Chaos

AGNSW collection John D. Moore Chaos (1923) 484.1996
AGNSW collection John D. Moore Chaos (1923) 484.1996

What makes an artwork different from 'the real world'?

Imagine if you tossed a box full of junk onto the gallery floor, and walked away. Would it still be there tomorrow? How would the cleaners decide whether it is art,or just junk? What makes Rosalie Gascoigne's sculpture, ‘Enamel ware’ art? That is what this exhibition is about.

For each of the artworks here, ask yourself, 'How has this artist turned chaos into order?' Imagine, using the artwork as inspiration, how you might alter your pile of junk to make it look like it is meant to be in an art gallery.

AGNSW collection Rosalie Gascoigne Enamel ware (1976) 236.1976
AGNSW collection Rosalie Gascoigne Enamel ware (1976) 236.1976

Echoes and lining up:

AGNSW collection John William Waterhouse Diogenes (1882) 720
AGNSW collection John William Waterhouse Diogenes (1882) 720
AGNSW collection Giorgio Morandi Still life (1957) 431.1997
AGNSW collection Giorgio Morandi Still life (1957) 431.1997

The huge pot in which Diogenes sits makes a very strong circular shape. See how Waterhouse repeats, or 'echoes', this shape many times. How many can you see? Waterhouse also repeats certain colours, such as dusty pink.

Morandi has chosen only objects that are roughly rectangular in shape and light grey in colour. He has also arranged them so that many edges line up with each other.

Constructed reality:

AGNSW collection Charles Meere Australian beach pattern (1940) OA20.1965
AGNSW collection Charles Meere Australian beach pattern (1940) OA20.1965
AGNSW collection Jeffrey Smart Truck and trailer approaching a city (1973) 1.1980
AGNSW collection Jeffrey Smart Truck and trailer approaching a city (1973) 1.1980

Charles Meere has 'constructed' his beach scene using echoes of three basic shapes (circle, triangle, rectangle) and three basic colours (orange-red, yellow and blue-green). Why didn't the artist just paint exactly what he saw at a real beach?

Jeffrey Smart has 'constructed' his painting with geometry. Look at the proportions of the rectangle: Notice how it is like two squares, side-by-side. What lies exactly on the line where these two squares join? See how many more shapes and edges you can find that have a 'special' relationship with the rectangle.

Natural concealment:

AGNSW collection Tom Roberts Thames barges (circa 1909) 7603
AGNSW collection Tom Roberts Thames barges (circa 1909) 7603
AGNSW collection Douglas Dundas Snow in Kensington (1952) 8978
AGNSW collection Douglas Dundas Snow in Kensington (1952) 8978

Artists usually try to give their artworks unity: the quality that makes everything look like part of a 'whole'.

Sometimes nature helps artists achieve unity by hiding things, or at least making them harder to see.

The fog in Tom Roberts' painting softens edges and details, and makes colours lighter and less intense. How does this add to the painting's unity?

How has nature helped Douglas Dundas?

Colour:

AGNSW collection Rosalie Gascoigne Metropolis (1999) 187.1999
AGNSW collection Rosalie Gascoigne Metropolis (1999) 187.1999
AGNSW collection John Brack Nude with two chairs (1957) 9424
AGNSW collection John Brack Nude with two chairs (1957) 9424

Giving an artwork a single, overall colour is a very good way to give it unity.

Rosalie Gascoigne has selected only yellow reflective road-signs for this artwork. How else has the artist ensured her artwork has unity?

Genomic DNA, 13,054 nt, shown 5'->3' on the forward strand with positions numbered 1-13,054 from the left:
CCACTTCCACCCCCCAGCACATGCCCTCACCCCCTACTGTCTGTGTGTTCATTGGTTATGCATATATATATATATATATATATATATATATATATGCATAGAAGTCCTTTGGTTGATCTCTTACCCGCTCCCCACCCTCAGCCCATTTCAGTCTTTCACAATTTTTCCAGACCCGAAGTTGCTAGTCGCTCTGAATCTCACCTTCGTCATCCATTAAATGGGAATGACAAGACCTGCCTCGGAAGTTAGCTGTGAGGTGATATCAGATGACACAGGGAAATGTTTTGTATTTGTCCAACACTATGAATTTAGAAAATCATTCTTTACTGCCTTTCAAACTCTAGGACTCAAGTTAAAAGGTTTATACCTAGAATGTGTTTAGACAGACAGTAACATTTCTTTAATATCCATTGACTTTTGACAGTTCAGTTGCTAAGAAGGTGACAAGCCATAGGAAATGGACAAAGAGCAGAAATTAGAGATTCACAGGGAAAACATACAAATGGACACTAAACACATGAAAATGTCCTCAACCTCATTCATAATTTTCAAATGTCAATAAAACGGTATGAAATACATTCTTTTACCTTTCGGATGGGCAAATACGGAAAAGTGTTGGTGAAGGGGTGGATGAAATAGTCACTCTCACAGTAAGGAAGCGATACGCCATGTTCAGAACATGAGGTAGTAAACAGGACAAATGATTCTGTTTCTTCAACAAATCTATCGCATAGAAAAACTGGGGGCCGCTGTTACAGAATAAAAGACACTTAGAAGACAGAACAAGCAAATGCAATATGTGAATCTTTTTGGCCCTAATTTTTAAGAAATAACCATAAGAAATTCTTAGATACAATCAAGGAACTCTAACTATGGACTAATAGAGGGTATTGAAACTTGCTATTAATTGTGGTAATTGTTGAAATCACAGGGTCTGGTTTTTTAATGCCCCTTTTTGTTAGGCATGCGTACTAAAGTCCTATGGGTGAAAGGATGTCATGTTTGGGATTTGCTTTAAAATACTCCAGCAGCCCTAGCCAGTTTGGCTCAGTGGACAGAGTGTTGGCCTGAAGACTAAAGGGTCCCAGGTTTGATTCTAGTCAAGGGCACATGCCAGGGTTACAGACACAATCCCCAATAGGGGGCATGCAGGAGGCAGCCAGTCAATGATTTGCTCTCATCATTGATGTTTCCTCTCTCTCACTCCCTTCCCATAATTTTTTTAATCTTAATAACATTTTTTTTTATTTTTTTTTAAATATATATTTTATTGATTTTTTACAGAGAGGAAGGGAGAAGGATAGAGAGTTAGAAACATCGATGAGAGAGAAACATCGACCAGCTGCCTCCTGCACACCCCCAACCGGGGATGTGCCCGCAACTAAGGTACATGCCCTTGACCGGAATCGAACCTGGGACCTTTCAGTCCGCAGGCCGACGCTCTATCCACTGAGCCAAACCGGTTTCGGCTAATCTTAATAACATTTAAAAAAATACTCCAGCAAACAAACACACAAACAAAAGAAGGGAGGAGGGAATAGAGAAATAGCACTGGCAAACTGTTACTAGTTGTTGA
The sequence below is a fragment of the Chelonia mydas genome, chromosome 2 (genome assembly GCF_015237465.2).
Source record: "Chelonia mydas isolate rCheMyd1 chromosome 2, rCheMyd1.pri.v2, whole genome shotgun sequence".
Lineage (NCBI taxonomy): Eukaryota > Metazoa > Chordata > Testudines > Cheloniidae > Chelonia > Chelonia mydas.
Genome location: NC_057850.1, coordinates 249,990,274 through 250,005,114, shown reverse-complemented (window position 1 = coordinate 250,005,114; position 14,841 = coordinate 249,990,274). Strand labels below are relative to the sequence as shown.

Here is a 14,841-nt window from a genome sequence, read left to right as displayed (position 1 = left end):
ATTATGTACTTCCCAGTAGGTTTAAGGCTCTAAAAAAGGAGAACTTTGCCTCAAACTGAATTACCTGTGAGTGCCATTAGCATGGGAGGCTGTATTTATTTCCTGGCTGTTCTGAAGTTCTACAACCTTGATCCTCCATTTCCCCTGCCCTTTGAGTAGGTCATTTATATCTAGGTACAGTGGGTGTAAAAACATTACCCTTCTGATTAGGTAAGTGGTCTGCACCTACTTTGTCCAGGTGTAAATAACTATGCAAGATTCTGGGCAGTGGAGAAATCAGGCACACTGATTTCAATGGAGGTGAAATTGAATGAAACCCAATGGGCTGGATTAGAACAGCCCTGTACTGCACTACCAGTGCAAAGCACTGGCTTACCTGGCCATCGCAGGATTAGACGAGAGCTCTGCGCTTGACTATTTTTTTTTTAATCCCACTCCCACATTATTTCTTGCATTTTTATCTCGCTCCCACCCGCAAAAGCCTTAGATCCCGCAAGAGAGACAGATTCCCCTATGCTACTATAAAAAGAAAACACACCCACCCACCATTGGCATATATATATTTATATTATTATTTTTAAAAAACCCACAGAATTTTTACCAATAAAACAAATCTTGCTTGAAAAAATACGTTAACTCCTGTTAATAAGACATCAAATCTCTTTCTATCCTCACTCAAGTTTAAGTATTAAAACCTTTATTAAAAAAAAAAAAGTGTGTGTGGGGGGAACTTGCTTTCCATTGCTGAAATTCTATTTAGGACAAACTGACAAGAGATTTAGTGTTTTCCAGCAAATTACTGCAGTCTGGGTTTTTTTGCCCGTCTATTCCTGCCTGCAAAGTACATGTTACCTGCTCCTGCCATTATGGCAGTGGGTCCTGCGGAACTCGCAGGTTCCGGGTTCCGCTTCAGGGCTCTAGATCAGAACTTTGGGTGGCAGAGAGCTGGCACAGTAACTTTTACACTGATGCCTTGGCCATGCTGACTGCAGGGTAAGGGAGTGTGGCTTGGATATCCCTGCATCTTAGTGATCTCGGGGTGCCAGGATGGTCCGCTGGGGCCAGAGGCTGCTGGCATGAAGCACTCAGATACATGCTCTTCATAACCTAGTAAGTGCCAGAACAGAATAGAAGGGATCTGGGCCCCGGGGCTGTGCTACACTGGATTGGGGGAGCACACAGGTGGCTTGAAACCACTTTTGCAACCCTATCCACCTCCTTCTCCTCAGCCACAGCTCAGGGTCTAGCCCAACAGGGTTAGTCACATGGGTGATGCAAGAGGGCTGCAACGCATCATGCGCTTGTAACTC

Sometimes artists don't wait until the real world gives them a single, overall colour. John Brack has shifted the colour balance strongly towards yellow without any realistic explanation. Apart from helping the painting's unity, why else might Brack have done this?

What happens if an artist decides that a single colour is the “main event”, that anything else would be a distraction? Scroll down to find out...

AGNSW collection William Turnbull 8-1967 (1967) 31.1998
AGNSW collection William Turnbull 8-1967 (1967) 31.1998

The grid:

AGNSW collection Rosalie Gascoigne Mosaic (1976) 459.2001
AGNSW collection Rosalie Gascoigne Mosaic (1976) 459.2001
AGNSW collection YAMAMOTO Tarō Whose Clothes? (2005) 81.2011
AGNSW collection YAMAMOTO Tarō Whose Clothes? (2005) 81.2011

One simple but effective way of turning chaos into order is to arrange the separate objects into a grid. Each thing has its own space and its own identity; yet together they create a strong sense of unity. This technique has been popular since ancient Mesopotamia. It can also be seen in many traditional Aboriginal bark paintings. Here are two contemporary examples, one by an Australian artist (Rosalie Gascoigne) and one by a Japanese artist (YAMAMOTO Tarō).

Fragmenting:

We have seen that many artists keep elements separate, in a grid, to achieve unity. Another method is to do the exact opposite: to break the elements into smaller pieces and let them partly blend with each other.

AGNSW collection Eric Wilson Abstract - the kitchen stove (1943) 7663
AGNSW collection Eric Wilson Abstract - the kitchen stove (1943) 7663

Conclusion:

Every artwork begins as an experience, which becomes its 'raw material'.

It is as though the artist is saying, "I like this pile of junk; what can I do with it to make it my own?"

When we recognise an artwork as by a particular artist, we are identifying the method used to transform the 'junk'. This is the artist's 'style'.

Here is one final painting. Imagine that the artist is with you now in the Art Gallery, with your pile of junk on the floor. What do you think he might recommend you do with the junk so that it will look like it is meant to be there, like it is 'art'?

AGNSW collection William Dobell Margaret Olley (1948) 8164
AGNSW collection William Dobell Margaret Olley (1948) 8164